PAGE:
‘In the Country of Men’ depicts a totalitarian, patriarchal society in which Matar expertly portrays a nine-year-old boys struggle to become a man. Under the Qaddafi dictatorship, manly attributes such as loyalty and dignity are admired. However, Suleiman lives in a total dystopia in which even his decisions can have dire, life-threatening consequences.
There are few undoubtedly ‘good’ characters in the novel, which is riddled with deceit and betrayal. Gender roles are exposed as old fashioned and women are utterly underrepresented throughout the text. Suleiman’s navigation towards adulthood is discombobulating as his adults around him are forced to sacrifice their morals due to their suppressive environment.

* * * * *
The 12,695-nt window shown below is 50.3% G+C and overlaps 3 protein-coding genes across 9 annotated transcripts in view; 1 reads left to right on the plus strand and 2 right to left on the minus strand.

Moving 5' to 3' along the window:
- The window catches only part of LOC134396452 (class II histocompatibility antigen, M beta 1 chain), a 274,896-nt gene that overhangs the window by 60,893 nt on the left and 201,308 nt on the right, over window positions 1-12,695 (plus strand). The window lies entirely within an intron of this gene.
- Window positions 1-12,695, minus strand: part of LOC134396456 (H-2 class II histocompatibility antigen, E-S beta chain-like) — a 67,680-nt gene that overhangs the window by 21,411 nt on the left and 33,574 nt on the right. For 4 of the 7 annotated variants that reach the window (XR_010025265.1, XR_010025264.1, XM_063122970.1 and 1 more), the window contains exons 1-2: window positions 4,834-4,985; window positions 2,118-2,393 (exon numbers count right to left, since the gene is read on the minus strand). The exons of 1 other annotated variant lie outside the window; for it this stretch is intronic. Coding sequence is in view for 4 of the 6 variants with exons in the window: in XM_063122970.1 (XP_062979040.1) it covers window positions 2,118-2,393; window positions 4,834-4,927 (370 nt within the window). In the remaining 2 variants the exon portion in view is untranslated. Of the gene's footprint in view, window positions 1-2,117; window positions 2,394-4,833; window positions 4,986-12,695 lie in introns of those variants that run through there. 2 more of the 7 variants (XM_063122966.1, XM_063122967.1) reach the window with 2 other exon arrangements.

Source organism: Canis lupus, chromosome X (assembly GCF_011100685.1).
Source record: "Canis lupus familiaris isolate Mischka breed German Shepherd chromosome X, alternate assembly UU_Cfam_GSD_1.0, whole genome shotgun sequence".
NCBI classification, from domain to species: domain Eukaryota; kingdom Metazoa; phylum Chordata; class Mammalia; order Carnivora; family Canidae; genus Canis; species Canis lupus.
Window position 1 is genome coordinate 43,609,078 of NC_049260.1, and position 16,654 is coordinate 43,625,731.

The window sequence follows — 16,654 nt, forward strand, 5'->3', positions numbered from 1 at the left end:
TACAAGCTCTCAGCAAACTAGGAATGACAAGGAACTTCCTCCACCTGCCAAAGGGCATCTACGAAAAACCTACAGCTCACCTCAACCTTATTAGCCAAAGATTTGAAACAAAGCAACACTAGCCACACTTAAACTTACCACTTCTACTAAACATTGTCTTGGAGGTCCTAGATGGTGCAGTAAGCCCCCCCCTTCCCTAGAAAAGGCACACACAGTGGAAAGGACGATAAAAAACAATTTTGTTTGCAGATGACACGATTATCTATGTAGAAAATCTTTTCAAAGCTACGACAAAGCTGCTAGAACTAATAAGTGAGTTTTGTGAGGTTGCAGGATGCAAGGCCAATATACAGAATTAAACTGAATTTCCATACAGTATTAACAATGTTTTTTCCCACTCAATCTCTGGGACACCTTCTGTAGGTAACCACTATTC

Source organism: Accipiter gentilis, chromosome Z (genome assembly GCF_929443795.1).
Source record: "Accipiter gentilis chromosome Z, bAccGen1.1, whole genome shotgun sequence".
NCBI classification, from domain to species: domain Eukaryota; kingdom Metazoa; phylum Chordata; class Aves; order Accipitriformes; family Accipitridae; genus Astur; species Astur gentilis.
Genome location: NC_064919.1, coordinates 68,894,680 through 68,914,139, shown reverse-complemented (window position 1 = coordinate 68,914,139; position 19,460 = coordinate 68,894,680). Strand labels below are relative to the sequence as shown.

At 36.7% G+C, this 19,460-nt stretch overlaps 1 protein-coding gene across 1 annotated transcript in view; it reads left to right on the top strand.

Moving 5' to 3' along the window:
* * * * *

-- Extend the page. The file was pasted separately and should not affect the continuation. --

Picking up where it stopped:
Faraj, Suleiman’s father, is his quintessential role model in developing ideals and beliefs on what it is to be a man. As an enigmatic, often absent father, Suleiman “felt closer to him when he was away.” Faraj, as the leader of a dissident group, prioritises his fight for a ‘’better Libya” over his family, teaching Suleiman at a particularly young age to question “can you become a man without becoming your father?” To further reinforce Suleiman’s struggle to be seen as a man, not a child, Faraj upon his departure states “take care of your mother; you are a man of the house now.” Despite Suleiman’s desire for his father’s attention, he feels as though he must protect his mother from Faraj.
This is made apparent to Suleiman when he awakes to see his father on top of his mother in bed and “something about what [he] saw disturbed [him] so deeply.” At the age of nine, Suleiman notices, but does not understand why his mother sleeps on the couch when Faraj is home, he just knows that she does. In Faraj’s absence, a man, Shareif, fills the void he leaves in his wake. Shareif gives Suleiman attention, and by referring to him as “slooma” and offering his fathers “English mints” partially ..